A possie in Aussie

September 2, 2009

“In a train they will not sit next to you”: African refugees in Australia speak

Filed under: African,race relations,racism,refugee — Nayano @ 9:19 am
Tags: , , ,

Over 20,000 refugees from the Horn of Africa have been resettled to Australia in the past decade. (See the recent report of a project I worked on: Sustaining Settlement of Sudanese in Murray Bridge South Australia)

“The media and public opinion in Australia seldom, if ever, addresses the fact  that so many people from African countries are succeeding  in building new lives,  as  well  as  contributing  to  the  richness  of  the  social,  cultural  and  economic fabric of Australia.

A major attribute of refugees and migrants from the Horn of Africa is their resilience and adaptability. As well, there are many who are facing major challenges and problems in the process of settling into a new and vastly different country and culture.”

This report We have a voice, hear us: settlement experiences of refugees and migrants from the Horn of Africa, lets the Africans in Australia speak for themselves.

Here is a sample:

On being informed of acceptance to come to Australia:

“I  am  going  to  paradise,  I  will  be  staying  in  a  beautiful  house,  I  will  learn English and will be  living with  friendly, supportive people who accepted people to  come  to  their  country.  I expect everything to be good.”  (Refugee from Sudan)

On the resilience of African refugees:

“I  see my  refugee experience as  strength not a weakness,  I have  survived a  lot and Australians  can  learn a  lot  from our  journey, our  experiences, our way of thinking.  We  can  be  inspirational  if  we  are  allowed  to  express  ourselves.” (Refugee from Somalia)

Not feeling at home:

“I don’t think about going back to Sudan because there is still a war going on, but I think about going back to Kenya. I felt at home in Kenya…here I feel like I am not in my country…I feel like an unwanted visitor. When you go out people look at you funny and in a train they will not sit next to you unless the train is full and yours is the only seat they have left.” (Refugee from Sudan)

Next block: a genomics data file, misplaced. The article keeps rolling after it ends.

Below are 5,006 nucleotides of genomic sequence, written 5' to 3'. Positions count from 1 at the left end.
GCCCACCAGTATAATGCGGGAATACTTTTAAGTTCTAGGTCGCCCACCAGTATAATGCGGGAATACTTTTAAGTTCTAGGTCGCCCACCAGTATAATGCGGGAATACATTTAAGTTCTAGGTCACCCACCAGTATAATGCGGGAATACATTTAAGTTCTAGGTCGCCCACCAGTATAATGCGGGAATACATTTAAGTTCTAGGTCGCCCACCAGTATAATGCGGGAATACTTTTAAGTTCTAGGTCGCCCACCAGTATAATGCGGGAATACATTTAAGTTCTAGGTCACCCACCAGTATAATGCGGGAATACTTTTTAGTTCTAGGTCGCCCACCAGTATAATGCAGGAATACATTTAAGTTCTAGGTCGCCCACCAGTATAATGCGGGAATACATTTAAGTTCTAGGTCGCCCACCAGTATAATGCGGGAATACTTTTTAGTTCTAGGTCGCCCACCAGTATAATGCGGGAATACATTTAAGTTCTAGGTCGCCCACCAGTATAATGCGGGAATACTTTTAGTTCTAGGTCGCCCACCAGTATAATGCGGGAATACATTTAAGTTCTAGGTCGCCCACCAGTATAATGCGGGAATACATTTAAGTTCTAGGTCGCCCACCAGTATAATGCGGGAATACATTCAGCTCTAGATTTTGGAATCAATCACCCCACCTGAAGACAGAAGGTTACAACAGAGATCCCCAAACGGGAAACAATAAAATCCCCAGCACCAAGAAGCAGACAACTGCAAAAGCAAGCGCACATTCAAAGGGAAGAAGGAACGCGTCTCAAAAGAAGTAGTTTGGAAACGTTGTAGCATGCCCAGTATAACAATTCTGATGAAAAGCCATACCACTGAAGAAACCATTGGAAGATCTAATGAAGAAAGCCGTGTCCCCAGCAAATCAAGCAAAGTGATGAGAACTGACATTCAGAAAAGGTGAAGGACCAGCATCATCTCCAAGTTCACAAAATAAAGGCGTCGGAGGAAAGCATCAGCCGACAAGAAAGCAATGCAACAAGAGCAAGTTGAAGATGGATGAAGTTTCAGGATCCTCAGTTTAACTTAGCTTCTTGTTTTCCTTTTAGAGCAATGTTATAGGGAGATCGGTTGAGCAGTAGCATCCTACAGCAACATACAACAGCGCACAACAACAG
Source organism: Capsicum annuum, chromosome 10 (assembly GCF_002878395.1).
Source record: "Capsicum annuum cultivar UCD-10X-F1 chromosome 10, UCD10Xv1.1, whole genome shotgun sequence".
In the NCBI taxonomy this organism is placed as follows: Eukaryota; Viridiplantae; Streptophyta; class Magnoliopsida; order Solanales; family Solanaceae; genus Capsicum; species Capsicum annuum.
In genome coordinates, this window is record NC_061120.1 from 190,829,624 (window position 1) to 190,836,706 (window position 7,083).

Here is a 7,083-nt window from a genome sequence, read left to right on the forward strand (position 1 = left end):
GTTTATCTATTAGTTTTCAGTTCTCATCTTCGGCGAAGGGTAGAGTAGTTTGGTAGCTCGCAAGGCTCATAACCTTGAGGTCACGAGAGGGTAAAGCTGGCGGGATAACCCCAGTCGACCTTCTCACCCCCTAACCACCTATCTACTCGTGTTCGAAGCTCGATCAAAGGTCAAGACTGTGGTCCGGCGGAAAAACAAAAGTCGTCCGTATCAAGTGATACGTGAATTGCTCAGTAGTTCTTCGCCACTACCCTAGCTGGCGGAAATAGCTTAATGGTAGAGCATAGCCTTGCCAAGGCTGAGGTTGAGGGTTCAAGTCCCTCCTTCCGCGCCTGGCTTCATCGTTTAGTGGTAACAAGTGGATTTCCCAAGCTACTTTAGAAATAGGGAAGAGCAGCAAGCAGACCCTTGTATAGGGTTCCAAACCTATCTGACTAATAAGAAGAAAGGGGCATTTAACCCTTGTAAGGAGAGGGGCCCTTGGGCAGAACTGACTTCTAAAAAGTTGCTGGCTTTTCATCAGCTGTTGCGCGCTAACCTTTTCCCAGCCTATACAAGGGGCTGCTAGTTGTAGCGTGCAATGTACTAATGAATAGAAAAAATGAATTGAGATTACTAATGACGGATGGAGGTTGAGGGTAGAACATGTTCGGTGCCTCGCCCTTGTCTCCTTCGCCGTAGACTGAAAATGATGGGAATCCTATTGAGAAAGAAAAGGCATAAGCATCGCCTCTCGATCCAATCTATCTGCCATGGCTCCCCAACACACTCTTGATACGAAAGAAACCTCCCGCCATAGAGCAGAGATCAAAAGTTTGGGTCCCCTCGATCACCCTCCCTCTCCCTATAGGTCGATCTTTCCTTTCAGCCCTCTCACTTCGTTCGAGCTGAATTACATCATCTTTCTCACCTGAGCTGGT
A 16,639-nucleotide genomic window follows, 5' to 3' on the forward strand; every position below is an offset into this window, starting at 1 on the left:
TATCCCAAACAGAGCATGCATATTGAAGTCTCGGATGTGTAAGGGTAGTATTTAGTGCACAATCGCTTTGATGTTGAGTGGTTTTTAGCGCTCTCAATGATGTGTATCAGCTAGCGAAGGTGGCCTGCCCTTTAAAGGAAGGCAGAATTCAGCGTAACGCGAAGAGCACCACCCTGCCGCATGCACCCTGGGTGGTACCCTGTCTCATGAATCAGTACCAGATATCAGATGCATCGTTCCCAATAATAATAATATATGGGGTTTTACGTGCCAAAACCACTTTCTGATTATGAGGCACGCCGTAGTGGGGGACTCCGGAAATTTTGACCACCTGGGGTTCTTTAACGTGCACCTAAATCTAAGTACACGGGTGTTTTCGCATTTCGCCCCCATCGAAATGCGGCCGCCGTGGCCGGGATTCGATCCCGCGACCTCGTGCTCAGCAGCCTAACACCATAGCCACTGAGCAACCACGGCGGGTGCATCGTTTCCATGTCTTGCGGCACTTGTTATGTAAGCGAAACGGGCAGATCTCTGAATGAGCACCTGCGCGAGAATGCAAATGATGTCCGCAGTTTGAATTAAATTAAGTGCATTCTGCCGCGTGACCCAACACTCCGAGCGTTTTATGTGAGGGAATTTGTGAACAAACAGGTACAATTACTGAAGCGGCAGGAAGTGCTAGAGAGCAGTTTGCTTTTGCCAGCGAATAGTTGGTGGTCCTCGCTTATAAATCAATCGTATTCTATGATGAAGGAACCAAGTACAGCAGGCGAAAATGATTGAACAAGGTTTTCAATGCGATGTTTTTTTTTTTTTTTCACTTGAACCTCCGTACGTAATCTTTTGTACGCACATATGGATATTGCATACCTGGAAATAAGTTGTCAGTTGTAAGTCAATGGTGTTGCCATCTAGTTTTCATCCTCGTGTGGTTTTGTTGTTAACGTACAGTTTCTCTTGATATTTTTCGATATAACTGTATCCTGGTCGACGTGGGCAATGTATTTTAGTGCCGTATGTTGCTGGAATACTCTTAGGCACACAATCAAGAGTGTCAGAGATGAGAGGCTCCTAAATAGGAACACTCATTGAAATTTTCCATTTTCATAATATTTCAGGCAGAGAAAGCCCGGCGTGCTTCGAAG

On feeling at home:

“Australia  is  one  place  you  can  do  something  normal,  live  a  normal  live  in  a multicultural place that is secure.” (Refugee from Sudan)

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2 Comments »

  1. The 20,000 African refugees mentioned in this article, all seem to be sitting idle in Blacktown at Australian taxpayers expense. It’s a ghetto forming right under the noses of our illustrious politicians. I for one, strongly resent this experiment in social engineering. Australia is an Anglo-Saxon country, and I want to keep it that way. It’s probably gone too far, as these foreigners breed faster than we do. NOT HAPPY

    Comment by J. Whitaker — September 5, 2009 @ 5:35 pm | Reply

    • Hi
      I agree that ghettos may be forming, but not all Africans are in Blacktown getting the dole.
      I work with Sudanese in Murray Bridge who are more than 100% employed- that is, several have more than one full time job!.
      They have moved from the city because, despite their best efforts, they can’t get work there. There is plenty of work (and cheap housing) in Murray Bridge.
      Why did they not get wok in Adelaide, Melbourne or Sydney? Who knows. I think it is because employers don’t want to ‘take a risk’ on Africans if they can get
      ‘whites’ -call it racism if you will, or call it caution – it means that many many Africans try over and over to get employment, and over and over again get knocked back.
      Nayano

      Comment by nayano — September 5, 2009 @ 6:03 pm | Reply


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